Part of my mission as owner of Maggie's Miscellaneous is to be a company that gives back. My heart has been opened this year and a seed has been planted deep inside as I ache for those less fortunate than myself. I acknowledge that this has been the mostly financially trying year I have ever known. However, I realize that I am still more fortunate than the majority of this world. I am deeply ingrained with the belief that it is the responsibility of those with to give to those without.
I am not satisfied, however, with merely giving of my money. Money is a great resource to give, don't get me wrong, and a tangible one at that. However, money can be impersonal and "clean". I want to get messy. I want to walk away with mud on my shoes and sweat on my shirt (literally and figuratively), meaning I must also be willing to give of my time and my talents. This is where I get tripped up. I often think I have nothing to give when it comes to this area. What does this type of giving look like? How does this apply to small business? How do I know what my gifts are? How can I incorporate all of this into the wedding world? I do not have all the answers but this is the journey on which I am about to embark.
The first lesson I have learned while setting out on this journey: it all starts with our motivation. Giving must come from a cheerful, willing heart; not out of obligation. The thought of giving makes my heart glad, and is theoretically fascinating to me. Yet I find that giving in reality is much more complicated. In fact, giving can be down right challenging. When you give of your time, you are often not privy to witnessing the fruits of your labor, especially in the short term. Does this mean you should stop? Absolutely not. I think of it this way. If you planted a tree in your backyard, and it didn't spring to life immediately, would you stop giving it water? Of course not. Yet, this can often be our human reaction to giving when we don't see the result. Some of us will plant the seeds. Others of us will water and nurture those seeds. Only a select few get to harvest. Harvest requires perseverance. Farmers grasp this concept. They often plant many of their crops months in advance and patiently await the time that they may begin collecting their harvest. They don't sit idly by fretting and wondering if the plant will grow. They keep laboring. Laboring until the plant has yielded its fruit.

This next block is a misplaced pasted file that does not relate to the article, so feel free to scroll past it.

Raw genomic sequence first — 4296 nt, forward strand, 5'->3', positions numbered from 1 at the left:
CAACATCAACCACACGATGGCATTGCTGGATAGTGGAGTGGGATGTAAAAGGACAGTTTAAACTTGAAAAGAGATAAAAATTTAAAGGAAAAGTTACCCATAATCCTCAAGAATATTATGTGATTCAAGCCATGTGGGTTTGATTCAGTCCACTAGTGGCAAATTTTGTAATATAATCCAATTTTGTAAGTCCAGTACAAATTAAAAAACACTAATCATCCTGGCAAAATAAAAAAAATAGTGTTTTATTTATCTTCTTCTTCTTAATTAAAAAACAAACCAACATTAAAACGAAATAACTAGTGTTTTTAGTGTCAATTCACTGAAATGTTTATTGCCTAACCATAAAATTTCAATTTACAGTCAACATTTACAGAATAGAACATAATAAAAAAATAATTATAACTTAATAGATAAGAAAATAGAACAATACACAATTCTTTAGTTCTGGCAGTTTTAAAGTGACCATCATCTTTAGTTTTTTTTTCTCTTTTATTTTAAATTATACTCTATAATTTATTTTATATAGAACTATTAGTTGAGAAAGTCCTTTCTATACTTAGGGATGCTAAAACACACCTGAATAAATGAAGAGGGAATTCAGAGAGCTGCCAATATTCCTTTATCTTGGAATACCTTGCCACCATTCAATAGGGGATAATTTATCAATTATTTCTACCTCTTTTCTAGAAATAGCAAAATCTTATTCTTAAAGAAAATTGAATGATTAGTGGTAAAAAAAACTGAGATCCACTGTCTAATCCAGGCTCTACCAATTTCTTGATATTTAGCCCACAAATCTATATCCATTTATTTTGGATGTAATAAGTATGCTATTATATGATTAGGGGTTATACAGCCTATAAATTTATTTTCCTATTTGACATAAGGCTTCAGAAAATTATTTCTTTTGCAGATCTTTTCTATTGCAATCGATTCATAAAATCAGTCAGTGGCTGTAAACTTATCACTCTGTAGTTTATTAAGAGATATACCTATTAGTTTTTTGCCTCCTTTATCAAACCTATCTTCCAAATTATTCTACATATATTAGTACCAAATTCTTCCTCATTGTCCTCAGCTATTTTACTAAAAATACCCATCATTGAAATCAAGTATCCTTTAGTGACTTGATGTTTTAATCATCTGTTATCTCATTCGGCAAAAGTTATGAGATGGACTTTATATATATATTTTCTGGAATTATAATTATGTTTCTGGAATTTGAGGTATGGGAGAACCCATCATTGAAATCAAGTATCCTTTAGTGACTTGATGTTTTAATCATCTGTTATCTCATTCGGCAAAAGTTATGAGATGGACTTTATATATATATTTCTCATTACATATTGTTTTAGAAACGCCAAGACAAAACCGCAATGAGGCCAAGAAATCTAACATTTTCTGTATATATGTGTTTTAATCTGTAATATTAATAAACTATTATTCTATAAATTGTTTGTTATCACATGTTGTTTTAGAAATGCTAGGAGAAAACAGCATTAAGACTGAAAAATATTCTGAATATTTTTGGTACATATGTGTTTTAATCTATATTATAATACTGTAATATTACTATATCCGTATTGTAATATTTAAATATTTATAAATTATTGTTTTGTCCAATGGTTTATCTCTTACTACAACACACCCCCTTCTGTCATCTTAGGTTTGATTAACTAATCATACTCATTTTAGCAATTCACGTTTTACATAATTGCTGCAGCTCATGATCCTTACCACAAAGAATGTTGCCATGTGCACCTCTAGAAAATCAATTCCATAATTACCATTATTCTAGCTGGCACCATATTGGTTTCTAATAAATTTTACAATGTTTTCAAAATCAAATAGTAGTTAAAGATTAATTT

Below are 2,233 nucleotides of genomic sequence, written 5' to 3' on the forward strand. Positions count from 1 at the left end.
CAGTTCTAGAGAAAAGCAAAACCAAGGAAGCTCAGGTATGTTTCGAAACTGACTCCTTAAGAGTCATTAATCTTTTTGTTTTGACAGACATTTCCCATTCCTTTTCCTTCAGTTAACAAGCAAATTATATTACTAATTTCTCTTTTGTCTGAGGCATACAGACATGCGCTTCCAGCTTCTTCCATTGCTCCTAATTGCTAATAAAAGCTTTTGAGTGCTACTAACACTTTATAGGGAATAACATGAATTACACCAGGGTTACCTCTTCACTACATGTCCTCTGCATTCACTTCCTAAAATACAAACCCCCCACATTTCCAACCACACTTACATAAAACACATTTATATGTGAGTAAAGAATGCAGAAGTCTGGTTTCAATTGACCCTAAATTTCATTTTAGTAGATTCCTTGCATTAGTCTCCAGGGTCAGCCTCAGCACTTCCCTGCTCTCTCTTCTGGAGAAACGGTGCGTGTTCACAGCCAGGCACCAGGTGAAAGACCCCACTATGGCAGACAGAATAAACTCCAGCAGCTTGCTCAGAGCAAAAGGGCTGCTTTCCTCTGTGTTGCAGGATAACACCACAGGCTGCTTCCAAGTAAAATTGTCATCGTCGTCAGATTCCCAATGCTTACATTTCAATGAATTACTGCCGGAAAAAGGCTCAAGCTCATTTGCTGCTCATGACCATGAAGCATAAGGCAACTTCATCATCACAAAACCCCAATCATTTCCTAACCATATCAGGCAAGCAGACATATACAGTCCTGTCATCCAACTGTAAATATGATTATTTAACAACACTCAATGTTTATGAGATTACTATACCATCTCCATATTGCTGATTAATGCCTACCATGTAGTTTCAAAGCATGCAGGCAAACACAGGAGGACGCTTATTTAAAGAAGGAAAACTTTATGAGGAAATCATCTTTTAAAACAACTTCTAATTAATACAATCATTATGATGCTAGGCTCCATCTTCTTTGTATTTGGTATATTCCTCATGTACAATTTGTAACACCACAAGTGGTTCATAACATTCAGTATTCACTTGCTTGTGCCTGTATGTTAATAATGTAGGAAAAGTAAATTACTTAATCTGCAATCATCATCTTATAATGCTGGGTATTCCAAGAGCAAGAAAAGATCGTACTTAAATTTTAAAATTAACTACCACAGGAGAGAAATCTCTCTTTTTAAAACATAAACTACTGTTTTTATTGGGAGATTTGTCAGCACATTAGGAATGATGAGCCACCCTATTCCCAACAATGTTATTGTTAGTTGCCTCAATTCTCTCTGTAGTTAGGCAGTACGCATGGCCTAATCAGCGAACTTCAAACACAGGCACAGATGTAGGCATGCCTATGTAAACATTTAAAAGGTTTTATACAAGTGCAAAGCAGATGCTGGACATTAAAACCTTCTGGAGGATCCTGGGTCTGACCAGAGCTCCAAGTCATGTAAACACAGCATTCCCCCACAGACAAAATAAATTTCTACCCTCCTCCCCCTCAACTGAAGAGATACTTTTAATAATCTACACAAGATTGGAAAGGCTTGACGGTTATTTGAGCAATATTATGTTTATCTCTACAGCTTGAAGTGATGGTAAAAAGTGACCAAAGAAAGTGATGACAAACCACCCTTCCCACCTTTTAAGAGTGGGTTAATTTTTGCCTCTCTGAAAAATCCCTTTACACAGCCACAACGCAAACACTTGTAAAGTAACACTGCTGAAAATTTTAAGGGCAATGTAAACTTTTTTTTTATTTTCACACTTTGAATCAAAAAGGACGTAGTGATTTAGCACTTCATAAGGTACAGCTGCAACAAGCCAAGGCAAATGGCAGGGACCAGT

This is where I find myself. Continuing to labor until I yield some fruit. I am not quite sure how long this journey will last, or what it will look like. I just know that I need to start. I need to start and then persevere even when my desires are few. Persevere until the fruits are ripened and the harvest has come. Would you like to take this journey with me?